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Ivy Green - The Birthplace of Helen Keller (with Pictures!)

Updated on October 23, 2011
A statue of Helen on display in the museum ©MBG
A statue of Helen on display in the museum ©MBG

Two hours northeast of Birmingham, and an hour west of Huntsville, lies the beautiful and cozy small town of Tuscumbia, Alabama (see map below for directions and address). With quaint main street, and only about 2 square blocks, this town is known as being the birthplace and childhood home of the famous and inspirational Helen Keller. Every year, thousands from all over the world visit here in order to be closer to a true hero of history. Blind and deaf from near birth, Helen Keller went on to learn how to communicate, write (13 books!), and even speak. When Helen was 7 years old, her teacher, Anne Sullivan, used the family's water pump, located here, to teach Helen that every object had a word.

Helen's beautiful childhood home ©MBG
Helen's beautiful childhood home ©MBG

Just east of town is the a medium plot of land known as Ivy Green. This small house (considered big in the 19th century) is where Helen grew up. Upon visiting the house, guests can enter almost every room, including the dining room, Helen's bedroom, and a makeshift museum. The entire house, including the museum, retains many of Helen's, and the Keller family's original possessions.

Helen's bedroom, complete with a crazy quilt, and Helen's original dresses on display ©MBG
Helen's bedroom, complete with a crazy quilt, and Helen's original dresses on display ©MBG

These include photographs, old china, Helen's dresses and Braille Books, and furniture (if anyone has seen the famous movie "The Miracle Worker," guest can see the china Helen use to throw during her temper tantrums from a famous scene in the film). Guests can walk freely, or have a tour guide lead them around (this tour guide, a kind little old lady, also runs the museum. She is full of useful information!). There is also a small gift shop, with many of Helen's books for sale.

The Keller family dining room, complete with original china (china which Helen use to throw during temper tantrums) ©MBG
The Keller family dining room, complete with original china (china which Helen use to throw during temper tantrums) ©MBG

Guests are also free to walk around the premises of Ivy Green. Here, guests can see beautiful gardens (gardens where, as a child, Helen developed a love for nature) filled with many different kinds of flowers. There also exists a guest house, an external kitchen, and living quarters for the family's servants. There are also various monuments donated by various people from around the world in Helen's honor, including a large fountain, and a Maori meeting house entrance.

One of Helen's many Braille books on display. ©MBG
One of Helen's many Braille books on display. ©MBG

One of the more memorable structures that can be seen at Ivy Green is the famous water pump where Anne Sullivan taught how to communicate, a day Helen remembered as her "soul's birthday." The original pump still stands under a beautiful gazebo.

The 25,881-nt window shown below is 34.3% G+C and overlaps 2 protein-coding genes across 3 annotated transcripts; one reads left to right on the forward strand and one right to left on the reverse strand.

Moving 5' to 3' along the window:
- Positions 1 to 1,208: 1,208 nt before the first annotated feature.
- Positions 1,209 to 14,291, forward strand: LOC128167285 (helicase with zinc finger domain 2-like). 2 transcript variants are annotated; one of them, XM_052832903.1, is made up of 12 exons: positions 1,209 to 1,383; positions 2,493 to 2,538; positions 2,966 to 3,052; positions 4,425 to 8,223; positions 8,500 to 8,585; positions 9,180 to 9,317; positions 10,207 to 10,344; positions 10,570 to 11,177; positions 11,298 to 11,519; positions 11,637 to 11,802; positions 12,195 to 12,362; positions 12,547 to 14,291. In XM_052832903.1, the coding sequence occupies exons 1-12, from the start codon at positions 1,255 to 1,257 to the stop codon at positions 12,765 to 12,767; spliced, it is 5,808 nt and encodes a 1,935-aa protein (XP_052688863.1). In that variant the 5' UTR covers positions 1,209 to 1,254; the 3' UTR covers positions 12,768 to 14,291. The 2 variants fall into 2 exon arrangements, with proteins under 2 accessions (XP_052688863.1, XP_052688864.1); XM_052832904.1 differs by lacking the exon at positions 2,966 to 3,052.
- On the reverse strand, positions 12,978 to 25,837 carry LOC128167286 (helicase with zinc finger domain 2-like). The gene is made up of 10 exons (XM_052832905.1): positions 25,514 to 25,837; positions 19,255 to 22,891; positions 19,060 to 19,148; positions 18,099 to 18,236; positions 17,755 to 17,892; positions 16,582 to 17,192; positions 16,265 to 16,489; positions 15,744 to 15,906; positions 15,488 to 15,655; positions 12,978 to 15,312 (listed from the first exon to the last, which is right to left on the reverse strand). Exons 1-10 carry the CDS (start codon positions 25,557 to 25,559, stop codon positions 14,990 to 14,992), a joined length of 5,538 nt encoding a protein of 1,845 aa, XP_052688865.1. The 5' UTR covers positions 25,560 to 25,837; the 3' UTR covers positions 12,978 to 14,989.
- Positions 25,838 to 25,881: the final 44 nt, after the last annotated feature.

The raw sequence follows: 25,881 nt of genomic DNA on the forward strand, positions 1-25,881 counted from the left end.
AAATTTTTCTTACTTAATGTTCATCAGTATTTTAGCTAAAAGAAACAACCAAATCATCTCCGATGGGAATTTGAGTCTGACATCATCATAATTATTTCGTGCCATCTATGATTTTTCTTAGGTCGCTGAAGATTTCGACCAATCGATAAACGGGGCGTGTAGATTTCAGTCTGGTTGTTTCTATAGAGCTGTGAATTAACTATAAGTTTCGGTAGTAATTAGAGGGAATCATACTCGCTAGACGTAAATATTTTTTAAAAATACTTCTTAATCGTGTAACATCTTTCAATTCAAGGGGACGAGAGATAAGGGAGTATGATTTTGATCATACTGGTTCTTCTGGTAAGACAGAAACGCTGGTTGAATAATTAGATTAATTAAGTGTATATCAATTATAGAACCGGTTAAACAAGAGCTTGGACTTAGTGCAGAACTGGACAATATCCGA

The infamous water pump where Anne taught Helen how to think, communicate, and live. ©MBG
The infamous water pump where Anne taught Helen how to think, communicate, and live. ©MBG

There also exist a large stage on the grounds, where, for an entire week in July, the town puts on the theatrical version of "the Miracle Worker." Called the "Helen Keller Festival," this week long event draws thousands with various events, great food, and music - all in Helen's honor.

A historical marker, marking Ivy Green as a significant historical site. ©MBG
A historical marker, marking Ivy Green as a significant historical site. ©MBG

Helen's family also still lives in town, and if you're lucky, you may just meet Helen's great grandniece, Keller Thompson, who loves to tell unheard stories of her aunt. All in All, a trip to Tuscumbia makes for a great weekend trip. Aside from Ivy Green, there are a few century and a half old churches to visit, as well as a beautiful park near a local river (with many American Indian memorials). If you go, make sure to visit Frank's Restaurant, a surprisingly excellent Italian restaurant for such a small town.

A marker300 North Commons Street West Tuscumbia, AL 35674 -
Commons St, Tuscumbia, AL 35674, USA
get directions

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      sumanth 2 years ago

      what is ivy green and why was it called so??

    • megni profile image

      megni 6 years ago

      This is the third note. I am signed in and this is my picture.

    • profile image

      megni 6 years ago

      A footnote to the above emegni. That is meant to be megni.

    • profile image

      Emegni 6 years ago

      Quite Interesting. I didn't know Helen Keller was from Alabama! She's such a celebrity I just assumed she was from New England. Actually never thought of it, but if asked would have thought that.

      Just shows you what little I know of this American Icon. Why I am now concerned and why I searched out information on Hubpages is a book by John Macy on my book on my book shelves.

      The Story of the World's Literture caught my eye at a Huntington, WV booksale a few year's ago. It was an interesting book and is somewhat unique in that the author explains brainy and hard to understand subjects in an easy to understand way.

      I wanted to know more about him and in my quest I learned he was the husband of Ann Sullivan, Helen Keller's companion. In fact it was he who helped her with her books and for a time was her publisher.

      What I want to know is how does this information fit in with her house and the momentoes and her history in Tuskaloosa? Is he simply out of the picture or is he credited with helping her?

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